A team of researchers from the Africa Climate and Development Initiative (ACDI) led a global team of 21 climate risk scholars to better understand and inform decision making around climate change risks in Africa and globally by examining how the drivers of risk interact.
Their work extends on existing risk frameworks with the hope that this research could help decision makers, managers and researchers understand the inherent complexity of climate change.
“Understanding the interactions among risks holds potential to change the way we respond to the risks. This is important because policy makers may worry about the risk of implementing a response as much, or more so, than the risk the response aims to reduce. This can lead to inaction at the very time when we need to be most active and investing heavily in our response to climate change,” said Dr Nick Simpson, lead author of the paper published in One Earth, and postdoctoral fellow at the ACDI based at the University of Cape Town (UCT).
Two important responses to climate change – adaptation and mitigation – are often not considered as part of climate risk assessment. In the article, the team, extends the existing risk framework used by the Intergovernmental Panel on Climate Change (IPCC) by including response options, identifying multiple interactions of drivers of risk, and risk interactions in risk assessment.
Across the suite of terms that have been applied to climate change risk for human and natural systems, there is a commonality: an interaction or aggregation of the determinants of risk (hazard, exposure, vulnerability), and of multiple risks. The researchers expand on this by explicitly recognising that a response to climate change can also be a driver of risk as shown in the diagram.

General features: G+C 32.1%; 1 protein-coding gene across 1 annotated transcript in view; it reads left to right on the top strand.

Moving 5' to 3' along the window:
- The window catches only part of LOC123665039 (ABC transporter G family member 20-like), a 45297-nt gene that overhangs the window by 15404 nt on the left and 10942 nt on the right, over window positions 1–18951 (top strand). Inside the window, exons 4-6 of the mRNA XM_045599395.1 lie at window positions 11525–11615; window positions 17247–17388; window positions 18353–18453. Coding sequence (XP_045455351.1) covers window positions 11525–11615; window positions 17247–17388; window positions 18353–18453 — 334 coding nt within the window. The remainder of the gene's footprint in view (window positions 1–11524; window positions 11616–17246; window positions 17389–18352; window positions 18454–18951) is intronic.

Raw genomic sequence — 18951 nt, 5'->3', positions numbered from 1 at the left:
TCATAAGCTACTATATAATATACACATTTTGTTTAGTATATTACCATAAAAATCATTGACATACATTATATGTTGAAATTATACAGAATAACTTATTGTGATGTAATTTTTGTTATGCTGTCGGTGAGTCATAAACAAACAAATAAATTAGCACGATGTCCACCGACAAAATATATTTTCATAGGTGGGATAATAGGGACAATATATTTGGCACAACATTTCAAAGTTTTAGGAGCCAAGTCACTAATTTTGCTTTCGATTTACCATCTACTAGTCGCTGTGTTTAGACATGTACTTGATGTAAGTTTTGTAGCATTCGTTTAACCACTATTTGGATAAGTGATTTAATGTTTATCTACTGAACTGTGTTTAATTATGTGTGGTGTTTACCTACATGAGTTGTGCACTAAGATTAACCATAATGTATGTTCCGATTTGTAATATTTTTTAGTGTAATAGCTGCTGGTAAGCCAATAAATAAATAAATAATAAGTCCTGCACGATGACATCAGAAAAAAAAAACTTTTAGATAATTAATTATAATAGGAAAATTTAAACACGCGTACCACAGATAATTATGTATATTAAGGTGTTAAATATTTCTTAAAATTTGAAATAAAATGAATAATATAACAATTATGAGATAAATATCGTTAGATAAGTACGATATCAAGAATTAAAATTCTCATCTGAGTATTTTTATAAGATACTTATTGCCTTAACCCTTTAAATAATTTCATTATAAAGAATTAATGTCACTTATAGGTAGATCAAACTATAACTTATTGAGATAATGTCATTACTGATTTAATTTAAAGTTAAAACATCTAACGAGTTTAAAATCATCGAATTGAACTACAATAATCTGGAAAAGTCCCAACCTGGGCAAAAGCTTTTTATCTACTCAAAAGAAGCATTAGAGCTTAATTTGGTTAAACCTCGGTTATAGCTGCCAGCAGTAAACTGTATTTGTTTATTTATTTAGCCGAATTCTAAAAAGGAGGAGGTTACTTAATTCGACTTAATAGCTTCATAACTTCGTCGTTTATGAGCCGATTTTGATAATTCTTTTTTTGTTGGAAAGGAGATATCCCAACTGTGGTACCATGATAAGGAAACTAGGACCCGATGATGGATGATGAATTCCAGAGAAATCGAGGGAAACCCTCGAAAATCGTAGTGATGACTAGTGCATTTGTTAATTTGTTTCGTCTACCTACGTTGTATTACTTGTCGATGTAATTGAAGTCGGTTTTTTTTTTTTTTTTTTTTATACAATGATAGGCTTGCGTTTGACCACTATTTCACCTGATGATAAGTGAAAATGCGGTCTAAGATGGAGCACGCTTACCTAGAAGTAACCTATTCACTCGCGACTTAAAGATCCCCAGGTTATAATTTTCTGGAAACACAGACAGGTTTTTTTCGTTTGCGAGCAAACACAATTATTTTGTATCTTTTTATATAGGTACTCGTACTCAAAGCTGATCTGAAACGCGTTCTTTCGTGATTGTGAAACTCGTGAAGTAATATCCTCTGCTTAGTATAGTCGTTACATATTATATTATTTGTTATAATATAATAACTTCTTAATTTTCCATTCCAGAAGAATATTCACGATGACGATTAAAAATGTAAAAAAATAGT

For example, biological responses to heatwaves can create faster than normal soil moisture depletion known as a ‘false spring’ as a response to unusual early season growth increasing risk of wildfire and compound conditions of extreme heat (hazard), duration of heatwave (exposure) and increased fuel load (vulnerability).
Yet, response has been generally considered separately or secondarily to interactions between hazards, exposures and vulnerabilities. As a result, response is considered for how it can manage or reduce risk rather than how it might also create risk. But response should be at the centre of climate risk assessment and management.
Simpson highlighted the importance of this innovation: “If human and biological response to climate change was better integrated with conceptualisation of risk, its assessment would be more policy relevant and better reflect real-world decision making around risk,” he said.
The framework goes on to identify two more categories of complex climate change risk and highlights the importance of also considering the interactions of the multiple drivers of risk and interactions between risks themselves. This is particularly important in the African context where there is unique vulnerability and exposure challenges for particular populations and is well illustrated by the interactions of risks during the Cape Town drought.
Effective responses to the drought were delayed due to the political risk of declaring a disaster and a lack of feasible water supply alternatives. Responses became increasingly urgent in early 2018 as the potential of a ‘Day Zero’ event became possible, the point at which a city of four million people might run out of water. The risk of ‘Day Zero’ was anticipated to cascade to affect risks to health, economic output and security and responses by different groups interacted to generate risks to municipal finance.
Considering interactions among these multiple risk and risk drivers is important as it shifts risk assessment from a concentration on individual climate hazards or interactions of hazards as a single ‘event’, such as a drought or flood, to situate that climate hazard within a set of multiple events interacting continuously with evolving social and economic conditions.